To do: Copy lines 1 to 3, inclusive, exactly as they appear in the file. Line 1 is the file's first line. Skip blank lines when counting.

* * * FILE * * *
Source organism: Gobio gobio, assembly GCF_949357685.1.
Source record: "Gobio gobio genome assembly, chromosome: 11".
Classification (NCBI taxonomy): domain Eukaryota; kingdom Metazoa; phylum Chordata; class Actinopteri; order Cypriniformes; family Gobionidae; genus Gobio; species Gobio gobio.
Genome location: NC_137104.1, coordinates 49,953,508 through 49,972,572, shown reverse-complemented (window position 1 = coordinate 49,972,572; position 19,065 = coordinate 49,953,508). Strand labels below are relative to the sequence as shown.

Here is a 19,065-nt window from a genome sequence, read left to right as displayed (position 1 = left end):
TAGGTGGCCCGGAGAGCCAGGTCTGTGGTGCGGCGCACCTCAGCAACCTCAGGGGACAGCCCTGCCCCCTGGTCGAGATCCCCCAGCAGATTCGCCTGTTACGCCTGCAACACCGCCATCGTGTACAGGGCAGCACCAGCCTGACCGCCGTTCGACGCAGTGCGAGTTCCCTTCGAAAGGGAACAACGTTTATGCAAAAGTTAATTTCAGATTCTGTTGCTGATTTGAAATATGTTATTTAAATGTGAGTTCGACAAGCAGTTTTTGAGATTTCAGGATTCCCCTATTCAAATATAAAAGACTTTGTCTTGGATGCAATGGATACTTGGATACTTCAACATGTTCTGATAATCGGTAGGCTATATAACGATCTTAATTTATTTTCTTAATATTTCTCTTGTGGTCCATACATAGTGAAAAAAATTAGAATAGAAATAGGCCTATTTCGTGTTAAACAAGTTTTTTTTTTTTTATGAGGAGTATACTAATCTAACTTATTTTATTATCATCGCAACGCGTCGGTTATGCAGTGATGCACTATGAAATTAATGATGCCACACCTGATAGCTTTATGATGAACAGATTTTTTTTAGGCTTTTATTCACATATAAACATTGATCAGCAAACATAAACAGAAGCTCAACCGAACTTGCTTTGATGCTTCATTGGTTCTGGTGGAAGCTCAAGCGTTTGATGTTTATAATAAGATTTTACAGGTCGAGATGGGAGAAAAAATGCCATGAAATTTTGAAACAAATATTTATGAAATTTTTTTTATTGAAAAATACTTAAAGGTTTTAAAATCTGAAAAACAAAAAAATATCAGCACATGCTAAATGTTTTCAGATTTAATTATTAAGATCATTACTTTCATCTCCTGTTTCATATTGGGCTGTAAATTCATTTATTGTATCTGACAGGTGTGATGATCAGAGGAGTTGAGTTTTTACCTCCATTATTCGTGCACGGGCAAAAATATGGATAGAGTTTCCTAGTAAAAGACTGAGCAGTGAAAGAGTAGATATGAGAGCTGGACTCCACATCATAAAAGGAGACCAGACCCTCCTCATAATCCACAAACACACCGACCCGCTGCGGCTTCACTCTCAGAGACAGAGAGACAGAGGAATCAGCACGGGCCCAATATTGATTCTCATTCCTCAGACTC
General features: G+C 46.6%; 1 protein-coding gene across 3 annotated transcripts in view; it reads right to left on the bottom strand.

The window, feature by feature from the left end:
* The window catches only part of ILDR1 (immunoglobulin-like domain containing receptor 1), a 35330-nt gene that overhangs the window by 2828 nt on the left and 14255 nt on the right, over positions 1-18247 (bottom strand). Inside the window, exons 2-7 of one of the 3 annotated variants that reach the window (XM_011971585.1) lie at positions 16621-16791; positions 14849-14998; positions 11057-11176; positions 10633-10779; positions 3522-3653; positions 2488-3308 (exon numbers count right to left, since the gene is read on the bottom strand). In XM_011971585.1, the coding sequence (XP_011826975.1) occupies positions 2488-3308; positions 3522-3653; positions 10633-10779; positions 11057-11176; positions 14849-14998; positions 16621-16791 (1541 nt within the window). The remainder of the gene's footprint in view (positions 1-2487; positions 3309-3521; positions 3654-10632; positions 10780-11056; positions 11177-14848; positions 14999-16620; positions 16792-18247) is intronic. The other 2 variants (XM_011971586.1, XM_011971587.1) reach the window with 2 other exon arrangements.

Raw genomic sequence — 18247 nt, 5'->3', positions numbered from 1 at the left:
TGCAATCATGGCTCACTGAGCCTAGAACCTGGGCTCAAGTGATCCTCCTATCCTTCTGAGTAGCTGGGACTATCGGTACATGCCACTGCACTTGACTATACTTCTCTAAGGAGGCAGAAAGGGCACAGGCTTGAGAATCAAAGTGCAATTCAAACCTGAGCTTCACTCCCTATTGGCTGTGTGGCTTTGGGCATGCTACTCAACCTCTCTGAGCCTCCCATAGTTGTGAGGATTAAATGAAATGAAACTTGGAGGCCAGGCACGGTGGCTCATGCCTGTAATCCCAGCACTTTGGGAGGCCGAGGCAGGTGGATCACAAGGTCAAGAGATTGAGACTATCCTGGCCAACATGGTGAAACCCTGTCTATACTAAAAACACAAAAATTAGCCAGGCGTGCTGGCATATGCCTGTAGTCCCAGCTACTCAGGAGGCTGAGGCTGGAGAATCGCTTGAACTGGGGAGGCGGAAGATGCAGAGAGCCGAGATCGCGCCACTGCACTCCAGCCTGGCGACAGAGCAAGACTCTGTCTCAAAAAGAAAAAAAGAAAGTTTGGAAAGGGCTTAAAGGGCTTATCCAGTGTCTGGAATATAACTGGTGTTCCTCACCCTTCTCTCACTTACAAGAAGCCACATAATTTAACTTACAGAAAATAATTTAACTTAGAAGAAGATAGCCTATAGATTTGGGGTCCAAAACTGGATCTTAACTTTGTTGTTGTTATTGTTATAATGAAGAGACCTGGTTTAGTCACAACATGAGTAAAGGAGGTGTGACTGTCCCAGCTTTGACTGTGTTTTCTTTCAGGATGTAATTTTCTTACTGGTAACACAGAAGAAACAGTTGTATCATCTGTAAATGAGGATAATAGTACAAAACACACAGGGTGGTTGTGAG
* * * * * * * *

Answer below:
Source organism: Gobio gobio, assembly GCF_949357685.1.
Source record: "Gobio gobio genome assembly, chromosome: 11".
Classification (NCBI taxonomy): domain Eukaryota; kingdom Metazoa; phylum Chordata; class Actinopteri; order Cypriniformes; family Gobionidae; genus Gobio; species Gobio gobio.